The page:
By @SimonCocking. Great interview with the fantastically talented Chris Clor, who was a key note speaker at the recent IPPA event in Dublin. You can see more of Chris’s work here.

Chris Clor

How would you describe what you do?

Overall I would say my work would fall into the conceptual genre. I do like a bit of humor thrown into the mix, although at times it may be a bit dark. Going back to the earliest days of my work the mindset has stayed pretty much the same. Of course the tools of image creation have drastically changed over the years and have provided a far more flexible solution to the workflow. That being said I do enjoy shooting landscapes and portraits in a fairly straight forward manner, relying on lighting, composition and expression to form the narrative verses the fantasy approach.


Looking back at some of your earlier jobs and interests does it seem like a logical progression to the projects you accept these days?

Absolutely. Although I do a fair amount of “straight up” photo projects most of my clients look to me to create the no holds barred style you see in my portfolio and leave the details of “how” to me. From time to time I will get an art director who wants to create something entirely in camera, massive set builds, in camera effects etc. until they realize their concept far exceeds their budget for that kind of approach. Fortunately I can swing either way but generally offer the most cost effective approach using the latest technology as the best solution.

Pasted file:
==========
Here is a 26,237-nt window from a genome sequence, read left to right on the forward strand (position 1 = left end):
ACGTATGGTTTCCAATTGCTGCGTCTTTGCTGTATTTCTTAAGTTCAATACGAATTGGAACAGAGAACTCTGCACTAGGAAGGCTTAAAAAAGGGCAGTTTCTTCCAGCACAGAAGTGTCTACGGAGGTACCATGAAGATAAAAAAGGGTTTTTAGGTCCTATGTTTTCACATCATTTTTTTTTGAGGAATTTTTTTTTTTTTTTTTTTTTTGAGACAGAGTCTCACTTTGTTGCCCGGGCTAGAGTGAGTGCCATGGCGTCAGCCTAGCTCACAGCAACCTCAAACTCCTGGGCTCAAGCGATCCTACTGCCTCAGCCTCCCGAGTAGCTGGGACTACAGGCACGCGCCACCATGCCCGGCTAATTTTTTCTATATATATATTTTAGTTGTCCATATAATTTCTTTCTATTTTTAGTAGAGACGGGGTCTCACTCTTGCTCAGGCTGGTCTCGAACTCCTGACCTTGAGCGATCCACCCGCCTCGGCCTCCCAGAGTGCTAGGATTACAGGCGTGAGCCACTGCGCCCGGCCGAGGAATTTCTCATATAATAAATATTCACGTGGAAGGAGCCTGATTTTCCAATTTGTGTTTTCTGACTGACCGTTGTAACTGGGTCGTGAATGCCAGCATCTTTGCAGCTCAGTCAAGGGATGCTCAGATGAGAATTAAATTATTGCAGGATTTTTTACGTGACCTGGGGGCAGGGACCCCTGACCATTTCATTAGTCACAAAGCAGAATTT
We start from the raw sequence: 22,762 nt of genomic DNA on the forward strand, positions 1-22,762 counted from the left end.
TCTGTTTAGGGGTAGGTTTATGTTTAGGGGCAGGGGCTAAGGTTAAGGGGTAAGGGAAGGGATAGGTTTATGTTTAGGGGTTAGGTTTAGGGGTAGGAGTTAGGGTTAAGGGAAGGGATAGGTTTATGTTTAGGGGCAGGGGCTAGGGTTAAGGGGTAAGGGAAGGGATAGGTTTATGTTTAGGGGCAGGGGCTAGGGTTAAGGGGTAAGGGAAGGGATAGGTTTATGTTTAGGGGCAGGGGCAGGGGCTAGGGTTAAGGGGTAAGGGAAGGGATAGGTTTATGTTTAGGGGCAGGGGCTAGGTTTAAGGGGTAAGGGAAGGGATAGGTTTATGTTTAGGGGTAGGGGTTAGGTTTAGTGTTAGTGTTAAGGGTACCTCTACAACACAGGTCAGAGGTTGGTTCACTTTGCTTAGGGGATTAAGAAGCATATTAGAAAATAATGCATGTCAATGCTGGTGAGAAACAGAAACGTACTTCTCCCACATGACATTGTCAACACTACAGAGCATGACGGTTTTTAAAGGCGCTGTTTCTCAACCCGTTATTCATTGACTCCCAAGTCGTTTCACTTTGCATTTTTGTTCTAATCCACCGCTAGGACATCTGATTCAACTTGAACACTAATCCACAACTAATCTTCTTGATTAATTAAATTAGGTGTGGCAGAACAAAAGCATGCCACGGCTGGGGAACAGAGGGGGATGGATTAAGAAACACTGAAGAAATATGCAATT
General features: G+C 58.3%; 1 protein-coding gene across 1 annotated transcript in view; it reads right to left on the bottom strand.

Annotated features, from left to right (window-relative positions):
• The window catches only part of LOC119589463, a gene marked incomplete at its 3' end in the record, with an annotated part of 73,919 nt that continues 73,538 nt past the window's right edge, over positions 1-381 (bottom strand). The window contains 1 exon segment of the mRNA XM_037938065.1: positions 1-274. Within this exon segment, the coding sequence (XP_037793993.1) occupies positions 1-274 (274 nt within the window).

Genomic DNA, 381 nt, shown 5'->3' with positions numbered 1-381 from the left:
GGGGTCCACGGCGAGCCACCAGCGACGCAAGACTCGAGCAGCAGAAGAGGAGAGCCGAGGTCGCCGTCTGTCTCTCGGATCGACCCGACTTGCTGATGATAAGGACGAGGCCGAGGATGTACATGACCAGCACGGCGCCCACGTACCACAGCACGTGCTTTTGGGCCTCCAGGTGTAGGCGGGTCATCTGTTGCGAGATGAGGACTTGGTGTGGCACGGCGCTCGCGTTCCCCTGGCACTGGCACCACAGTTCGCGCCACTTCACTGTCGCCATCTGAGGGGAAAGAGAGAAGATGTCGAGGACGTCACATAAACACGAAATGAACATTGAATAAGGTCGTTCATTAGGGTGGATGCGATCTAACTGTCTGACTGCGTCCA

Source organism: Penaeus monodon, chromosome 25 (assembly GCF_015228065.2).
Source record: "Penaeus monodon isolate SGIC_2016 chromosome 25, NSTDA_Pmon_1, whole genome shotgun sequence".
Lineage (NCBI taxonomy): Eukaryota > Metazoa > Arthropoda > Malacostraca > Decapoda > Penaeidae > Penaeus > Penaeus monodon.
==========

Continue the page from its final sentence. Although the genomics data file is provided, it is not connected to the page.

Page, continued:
Has photography changed much since you began? What would you see as the pros and cons?

In my early days, we are talking the 70’s here, the personal computer and digital photography did not exist. Everything was shot on transparency film for commercial projects. All of your effects were done in camera. I shot with 8×10, 4×5 and 6×6 primarily. The sheer expense and skills necessary kept the masses out of the fray and a steady stream of assignments for commercial shooters.

Digital photography has democratized image making, which is a good thing, but for assignment shooters who’s career has spanned the transition from film to digital, we have seen a dramatic decline in the sheer number of assignments. A lot of the ”bread and butter” work has gone away and well funded projects seem to be fewer and farther between. One must work very hard now to secure projects. I spend far more time on marketing than I did in the early days of my career.


You have used Canon, and Hasselblad then to Sony A7R, (and A7R 2), you mentioned it being much lighter and happy with the quality -> what would your ideal camera be in the future (if you could help design it)?

I know people get really into the tech aspects of this camera or that camera, pixel peeping and all of that. I tend to use what is most comfortable for my style of work. At the moment the Sony really suits me. It does everything I have asked it to do and in a very small package that I love as I travel so much. Growing up in the film era I do miss the dimensional quality of images created on film, something that I feel is still missing in digital capture, along with the nuance of color film is able to record. A digital camera that could achieve this would get my vote.


You build up your pictures up in sequence, photographing everything individually, so that it can all be tweaked / layered. Is this still your preferred method of working?